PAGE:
Issyk Kul

Issyk-Kul (warm lake) is the largest lake in Kyrgyzstan. It is also the second largest high mountain lake in the world after Lake Titicaca, and Issyk-Kul is an important biological and economic resource for Kyrgyzstan.

The lake has no drainage, and the water is a little salty. The name "warm sea" comes from the fact that the lake never freezes. This makes it an important resting place for migratory birds. Issyk-Kul is among the oldest lakes on earth, about 25 million years old. The high age is due to tectonic forces that cause the bottom to sink in so that the lake is not filled with sediments.

One of the northern routes to the Silk Road passed near Issyk-Kul, and there are many traces of ancient civilizations. Tourism is now an important industry for the areas around the sea. It is claimed that the water has healing properties, and there are many spas. There are over 100 accommodation for tourists, mainly on the north bank. Most visitors come from Kazakhstan, Russia and Uzbekistan.

The sandy shore of Issyk-Kul is 320 km, and it is the most important and promising tourism region of Kyrgyzstan. The lake, which is rich in fish, is both a nature protection area and a place of rest and vacation. On the coast, there are cities named Karakol, Cholpon-Ata and Balikchi. In addition, the lake has been the scene of a novel by Chingiz Aitmatov.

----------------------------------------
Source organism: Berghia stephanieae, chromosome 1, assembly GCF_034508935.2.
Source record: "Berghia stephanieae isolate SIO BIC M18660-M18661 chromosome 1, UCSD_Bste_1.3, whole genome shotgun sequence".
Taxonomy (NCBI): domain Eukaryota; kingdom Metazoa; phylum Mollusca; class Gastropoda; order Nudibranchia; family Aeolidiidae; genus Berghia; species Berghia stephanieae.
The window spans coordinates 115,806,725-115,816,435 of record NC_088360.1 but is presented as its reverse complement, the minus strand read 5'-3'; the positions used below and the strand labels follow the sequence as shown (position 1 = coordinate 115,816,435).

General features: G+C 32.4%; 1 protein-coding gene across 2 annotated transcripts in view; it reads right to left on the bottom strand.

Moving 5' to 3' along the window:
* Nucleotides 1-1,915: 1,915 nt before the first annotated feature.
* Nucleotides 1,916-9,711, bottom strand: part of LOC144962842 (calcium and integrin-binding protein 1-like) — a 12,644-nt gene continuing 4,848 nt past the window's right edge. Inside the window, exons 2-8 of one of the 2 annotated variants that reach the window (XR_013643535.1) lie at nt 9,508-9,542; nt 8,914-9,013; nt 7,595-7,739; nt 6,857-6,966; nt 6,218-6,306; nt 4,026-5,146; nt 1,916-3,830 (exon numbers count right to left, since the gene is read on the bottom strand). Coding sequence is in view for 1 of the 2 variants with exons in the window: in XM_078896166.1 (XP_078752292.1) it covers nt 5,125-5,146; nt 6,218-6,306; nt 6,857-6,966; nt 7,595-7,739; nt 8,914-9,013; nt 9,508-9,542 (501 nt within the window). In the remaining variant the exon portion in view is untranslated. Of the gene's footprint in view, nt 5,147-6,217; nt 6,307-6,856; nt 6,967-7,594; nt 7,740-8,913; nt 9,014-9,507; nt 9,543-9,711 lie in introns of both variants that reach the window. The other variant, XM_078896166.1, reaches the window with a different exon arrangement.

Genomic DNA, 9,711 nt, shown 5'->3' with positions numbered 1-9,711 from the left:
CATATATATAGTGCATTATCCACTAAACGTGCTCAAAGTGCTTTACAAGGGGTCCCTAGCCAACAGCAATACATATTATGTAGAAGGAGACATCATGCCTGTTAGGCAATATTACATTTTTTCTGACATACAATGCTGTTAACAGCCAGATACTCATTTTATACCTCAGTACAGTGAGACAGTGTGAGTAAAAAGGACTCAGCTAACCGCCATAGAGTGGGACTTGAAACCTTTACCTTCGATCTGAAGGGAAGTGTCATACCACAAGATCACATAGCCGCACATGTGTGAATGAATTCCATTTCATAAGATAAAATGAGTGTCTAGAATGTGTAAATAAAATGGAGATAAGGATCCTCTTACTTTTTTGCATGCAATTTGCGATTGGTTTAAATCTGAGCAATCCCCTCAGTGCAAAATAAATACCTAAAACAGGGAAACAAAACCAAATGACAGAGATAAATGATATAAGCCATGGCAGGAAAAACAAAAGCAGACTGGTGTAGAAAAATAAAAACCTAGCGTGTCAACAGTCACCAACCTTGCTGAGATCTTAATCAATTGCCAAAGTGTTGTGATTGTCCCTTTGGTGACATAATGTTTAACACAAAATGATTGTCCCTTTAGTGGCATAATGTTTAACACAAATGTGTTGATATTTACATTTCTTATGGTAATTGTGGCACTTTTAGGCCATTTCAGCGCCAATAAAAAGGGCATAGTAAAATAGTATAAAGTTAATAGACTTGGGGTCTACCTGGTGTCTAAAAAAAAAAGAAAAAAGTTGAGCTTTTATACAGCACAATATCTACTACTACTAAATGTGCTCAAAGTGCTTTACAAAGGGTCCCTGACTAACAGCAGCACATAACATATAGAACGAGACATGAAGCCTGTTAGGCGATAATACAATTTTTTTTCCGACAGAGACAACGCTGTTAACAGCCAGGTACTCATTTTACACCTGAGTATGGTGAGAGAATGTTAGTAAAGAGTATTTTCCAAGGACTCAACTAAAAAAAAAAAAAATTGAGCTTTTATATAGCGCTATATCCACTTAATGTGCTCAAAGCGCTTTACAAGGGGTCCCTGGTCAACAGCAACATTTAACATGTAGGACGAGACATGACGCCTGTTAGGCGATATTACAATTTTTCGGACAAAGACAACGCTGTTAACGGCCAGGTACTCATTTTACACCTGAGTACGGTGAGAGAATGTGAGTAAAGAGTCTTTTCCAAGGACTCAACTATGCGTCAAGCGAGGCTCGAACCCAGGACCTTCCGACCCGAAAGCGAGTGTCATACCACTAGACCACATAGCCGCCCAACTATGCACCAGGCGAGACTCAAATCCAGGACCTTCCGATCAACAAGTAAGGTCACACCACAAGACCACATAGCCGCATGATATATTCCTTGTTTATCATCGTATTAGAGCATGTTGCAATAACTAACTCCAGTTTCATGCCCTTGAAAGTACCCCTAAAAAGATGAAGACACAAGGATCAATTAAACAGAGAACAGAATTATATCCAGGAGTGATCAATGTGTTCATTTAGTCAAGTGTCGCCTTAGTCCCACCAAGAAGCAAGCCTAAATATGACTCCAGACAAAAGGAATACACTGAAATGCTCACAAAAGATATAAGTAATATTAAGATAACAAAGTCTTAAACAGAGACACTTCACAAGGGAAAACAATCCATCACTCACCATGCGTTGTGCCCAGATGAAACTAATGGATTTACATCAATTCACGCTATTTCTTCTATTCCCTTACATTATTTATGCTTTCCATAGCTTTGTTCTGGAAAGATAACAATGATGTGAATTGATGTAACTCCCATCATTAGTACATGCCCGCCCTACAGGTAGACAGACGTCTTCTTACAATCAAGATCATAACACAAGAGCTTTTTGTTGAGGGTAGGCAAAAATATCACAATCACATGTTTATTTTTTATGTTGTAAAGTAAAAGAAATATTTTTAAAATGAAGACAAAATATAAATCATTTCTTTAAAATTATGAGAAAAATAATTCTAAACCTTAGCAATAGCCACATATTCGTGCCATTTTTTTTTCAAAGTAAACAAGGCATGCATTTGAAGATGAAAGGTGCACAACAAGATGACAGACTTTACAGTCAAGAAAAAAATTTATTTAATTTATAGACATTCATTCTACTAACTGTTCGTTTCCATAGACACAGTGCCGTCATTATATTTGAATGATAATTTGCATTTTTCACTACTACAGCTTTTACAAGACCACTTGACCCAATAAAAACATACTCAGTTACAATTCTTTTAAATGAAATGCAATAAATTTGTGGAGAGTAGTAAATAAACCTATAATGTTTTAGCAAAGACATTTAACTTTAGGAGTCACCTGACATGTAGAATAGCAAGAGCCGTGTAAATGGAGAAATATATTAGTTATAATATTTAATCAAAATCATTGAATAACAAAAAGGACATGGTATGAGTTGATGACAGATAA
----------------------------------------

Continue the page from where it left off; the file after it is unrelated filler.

A century ago, the lake was not entered as it was believed to be sacred, but today, Kyrgyz, Kazakhs, Siberian Turks and Russians are the most frequent tourists to enter the lake, since it is a tourism area. The south shore, notably less equipped than the north shore, offers wild and picturesque landscapes of great beauty, as well as easy access on foot or on horseback to the summer pastures and the highlands located beyond 4000 m.

Finally, the town of Karakol is a logistical base for mountaineering expeditions to the Khan Tengri massif located 150 km to the south-east. One of the largest sets of petroglyphs in Kyrgyzstan is found at Cholpon-Ata. The city of Karakol was once called "Prjevalsk" after the Russian transliteration of the name of the Polish explorer Przewalski, subject of the Russian Empire, who died there. It is the administrative seat of the province of Yssykköl. The town is located near the eastern end of the lake.

Issyk Kul
warm sea
Issyk Kul
nature of Issyk Kul